The final marks the 11th meeting between the players at a Grand Slam tournament -- Nadal leads 7-3 -- and the third time they will play for a U.S. Open title. Nadal won in four comfortable sets to win the 2010 crown; Djokovic delivered payback a year later in four sets. No male players in the Open Era have faced each other on more occasions (Ivan Lendl and John McEnroe played 36 times) and what's remarkable is Djokovic (age 26) and Nadal (27) still have miles to go before they turn 30. They could play 10 or more matches against one another, providing both can stay healthy.

Asked how much he enjoyed playing against Djokovic, Nadal smiled. "I prefer to play against another one, but is what it is," Nadal said. "We have to be honest, no? We don't have to be stupid (smiling). Talking about a final, I want to play against a player that I have more chances to win, but I played against him a lot of times. Always we played very exciting matches. It is good if both of us are playing at very good level so the match becomes great because we play long rallies, we bring our game to the limit, and it becomes a very difficult match for both of us. I need to keep playing very aggressive, and play a very, very good match."

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"I have played him already here twice in the finals," Djokovic said. "I know what I need to do. Now it's of course easier to sit here and say, 'I know what I need to do.' I've got to do it on the court."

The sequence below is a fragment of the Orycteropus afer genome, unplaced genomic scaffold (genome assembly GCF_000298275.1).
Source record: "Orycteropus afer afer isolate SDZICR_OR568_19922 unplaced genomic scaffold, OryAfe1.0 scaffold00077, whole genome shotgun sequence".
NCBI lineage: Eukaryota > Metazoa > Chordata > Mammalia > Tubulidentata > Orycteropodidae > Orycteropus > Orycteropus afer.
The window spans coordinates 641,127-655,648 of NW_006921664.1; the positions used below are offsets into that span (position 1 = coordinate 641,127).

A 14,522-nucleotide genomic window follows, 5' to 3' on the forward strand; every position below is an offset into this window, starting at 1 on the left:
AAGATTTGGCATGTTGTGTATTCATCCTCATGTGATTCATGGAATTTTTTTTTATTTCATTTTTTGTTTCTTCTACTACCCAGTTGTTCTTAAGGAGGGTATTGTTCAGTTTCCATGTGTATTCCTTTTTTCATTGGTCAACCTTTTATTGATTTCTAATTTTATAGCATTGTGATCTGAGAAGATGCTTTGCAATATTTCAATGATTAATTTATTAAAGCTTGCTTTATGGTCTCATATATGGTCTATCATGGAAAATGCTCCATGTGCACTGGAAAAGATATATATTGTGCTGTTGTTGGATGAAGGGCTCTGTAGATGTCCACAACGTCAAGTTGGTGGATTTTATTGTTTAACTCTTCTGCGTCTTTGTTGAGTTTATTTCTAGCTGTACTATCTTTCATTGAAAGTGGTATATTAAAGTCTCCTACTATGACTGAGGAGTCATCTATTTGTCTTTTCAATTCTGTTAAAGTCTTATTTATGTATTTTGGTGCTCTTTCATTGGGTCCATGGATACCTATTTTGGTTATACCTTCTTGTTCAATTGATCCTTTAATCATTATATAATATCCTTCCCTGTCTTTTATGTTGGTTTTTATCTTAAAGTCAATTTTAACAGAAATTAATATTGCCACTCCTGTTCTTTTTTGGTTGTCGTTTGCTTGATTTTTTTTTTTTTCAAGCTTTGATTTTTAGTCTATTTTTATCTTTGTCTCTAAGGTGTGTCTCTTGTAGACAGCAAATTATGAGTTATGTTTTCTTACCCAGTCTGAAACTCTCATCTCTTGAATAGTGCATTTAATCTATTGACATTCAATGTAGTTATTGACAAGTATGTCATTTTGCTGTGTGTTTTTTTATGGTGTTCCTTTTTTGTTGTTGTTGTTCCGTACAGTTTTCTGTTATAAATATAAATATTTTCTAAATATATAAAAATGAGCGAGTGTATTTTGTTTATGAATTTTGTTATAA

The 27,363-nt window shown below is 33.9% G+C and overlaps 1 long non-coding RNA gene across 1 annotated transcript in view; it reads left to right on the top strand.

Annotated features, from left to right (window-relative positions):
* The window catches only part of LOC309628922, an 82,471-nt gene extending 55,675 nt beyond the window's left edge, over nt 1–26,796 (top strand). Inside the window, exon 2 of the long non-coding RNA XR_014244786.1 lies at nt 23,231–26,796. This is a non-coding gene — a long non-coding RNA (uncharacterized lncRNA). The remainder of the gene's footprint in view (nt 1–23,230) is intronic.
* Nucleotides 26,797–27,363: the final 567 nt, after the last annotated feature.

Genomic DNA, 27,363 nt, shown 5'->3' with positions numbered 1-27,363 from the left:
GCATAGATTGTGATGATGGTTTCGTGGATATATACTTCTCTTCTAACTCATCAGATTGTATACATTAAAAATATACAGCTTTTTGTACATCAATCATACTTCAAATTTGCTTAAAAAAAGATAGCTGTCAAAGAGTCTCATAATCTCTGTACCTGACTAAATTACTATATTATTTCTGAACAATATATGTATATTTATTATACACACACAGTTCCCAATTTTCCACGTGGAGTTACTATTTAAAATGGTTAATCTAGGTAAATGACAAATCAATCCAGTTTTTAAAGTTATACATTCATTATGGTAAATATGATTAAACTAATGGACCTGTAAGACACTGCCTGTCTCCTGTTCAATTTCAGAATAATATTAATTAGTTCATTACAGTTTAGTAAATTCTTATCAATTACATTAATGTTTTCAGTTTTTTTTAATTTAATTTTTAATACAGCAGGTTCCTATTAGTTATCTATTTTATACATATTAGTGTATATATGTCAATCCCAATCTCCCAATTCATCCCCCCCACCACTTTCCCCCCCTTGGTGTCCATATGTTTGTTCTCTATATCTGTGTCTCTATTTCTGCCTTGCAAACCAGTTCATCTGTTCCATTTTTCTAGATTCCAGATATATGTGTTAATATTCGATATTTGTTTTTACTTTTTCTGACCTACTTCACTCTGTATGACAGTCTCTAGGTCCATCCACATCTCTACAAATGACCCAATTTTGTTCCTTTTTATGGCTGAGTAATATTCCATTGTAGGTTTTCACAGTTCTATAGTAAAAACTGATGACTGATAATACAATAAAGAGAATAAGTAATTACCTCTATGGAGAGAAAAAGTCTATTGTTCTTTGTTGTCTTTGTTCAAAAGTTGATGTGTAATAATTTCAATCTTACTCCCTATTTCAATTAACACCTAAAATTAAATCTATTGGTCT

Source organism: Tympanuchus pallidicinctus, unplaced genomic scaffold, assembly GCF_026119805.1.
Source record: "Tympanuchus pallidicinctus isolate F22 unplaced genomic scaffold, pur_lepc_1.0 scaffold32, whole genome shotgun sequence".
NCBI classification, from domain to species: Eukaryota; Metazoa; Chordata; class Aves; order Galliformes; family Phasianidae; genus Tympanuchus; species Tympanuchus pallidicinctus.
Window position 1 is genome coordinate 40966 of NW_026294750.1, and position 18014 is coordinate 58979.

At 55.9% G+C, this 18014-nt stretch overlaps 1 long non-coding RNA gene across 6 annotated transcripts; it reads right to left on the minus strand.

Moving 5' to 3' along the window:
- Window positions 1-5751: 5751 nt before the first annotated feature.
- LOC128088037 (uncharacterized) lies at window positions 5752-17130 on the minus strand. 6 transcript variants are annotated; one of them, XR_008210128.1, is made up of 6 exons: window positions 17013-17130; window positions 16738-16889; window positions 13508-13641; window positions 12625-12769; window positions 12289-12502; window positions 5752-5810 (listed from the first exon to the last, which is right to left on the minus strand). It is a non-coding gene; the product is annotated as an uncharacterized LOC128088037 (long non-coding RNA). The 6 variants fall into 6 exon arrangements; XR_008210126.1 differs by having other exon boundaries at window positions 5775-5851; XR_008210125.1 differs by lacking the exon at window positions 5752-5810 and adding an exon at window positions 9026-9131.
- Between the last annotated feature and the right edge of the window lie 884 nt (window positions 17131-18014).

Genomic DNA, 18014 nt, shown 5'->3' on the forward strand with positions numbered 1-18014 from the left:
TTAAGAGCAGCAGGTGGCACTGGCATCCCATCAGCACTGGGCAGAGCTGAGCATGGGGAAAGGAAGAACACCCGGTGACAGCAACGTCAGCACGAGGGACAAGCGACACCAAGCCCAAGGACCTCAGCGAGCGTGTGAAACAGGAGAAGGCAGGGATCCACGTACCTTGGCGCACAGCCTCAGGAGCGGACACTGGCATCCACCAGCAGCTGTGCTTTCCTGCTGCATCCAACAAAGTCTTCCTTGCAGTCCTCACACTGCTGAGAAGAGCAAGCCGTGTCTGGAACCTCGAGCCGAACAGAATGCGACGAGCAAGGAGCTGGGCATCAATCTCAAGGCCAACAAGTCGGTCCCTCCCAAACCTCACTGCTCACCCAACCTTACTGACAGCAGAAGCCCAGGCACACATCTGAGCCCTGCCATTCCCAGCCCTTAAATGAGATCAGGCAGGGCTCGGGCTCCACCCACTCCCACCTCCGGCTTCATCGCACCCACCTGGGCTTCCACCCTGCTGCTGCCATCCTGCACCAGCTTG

What Djokovic must do is come out far stronger than he did on Saturday. He played the first set against Warinwka with jangled nerves and little energy -- Djokovic said after the match that he thought it was unfair that that he was assigned a noon semifinal match following a late quarterfinal on Thursday night -- and Wawrinka capitalized early with aggressive play from the baseline. The Swiss won the first set in 34 minutes but Djokovic eventually grinded his way back in the match thanks to punishing groundstrokes, timely serving, and Wawrinka suffering from upper leg pain. At 1-1 in the fifth set, after a game that saw 12 deuces and lasted 20 minutes, the players received a deserved standing ovation for their work. We have not seen vintage Djokovic in this tournament -- he has been broken 10 times -- but here he is in his third Grand Slam final of 2013 and the 12th of his career (he's 6-5 overall). "I love playing on Arthur Ashe Stadium," Djokovic said. "Next to Australian Open, I think this is definitely my most successful court that I played on. Playing four finals now in a row and five in total, I mean, it's great."

Djokovic won't be Nadal's only opponent on Monday: He now plays matches through the larger prism of his place in the sport. If he defeats Djokovic on Monday, he'll win Grand Slam title No 13. That would put him alone in third place all-time behind Federer (17) and Pete Sampras (14).

"No doubt that when you win a big match, the feeling is great," Nadal said. "Novak is a great opponent. It is true we already play a lot of important matches for our career, so that makes this confrontation special. When you have the chance to win against the most difficult players, is true that the victory is more special. But not in a final of the US Open. What really is important is to win the tournament, not the opponent."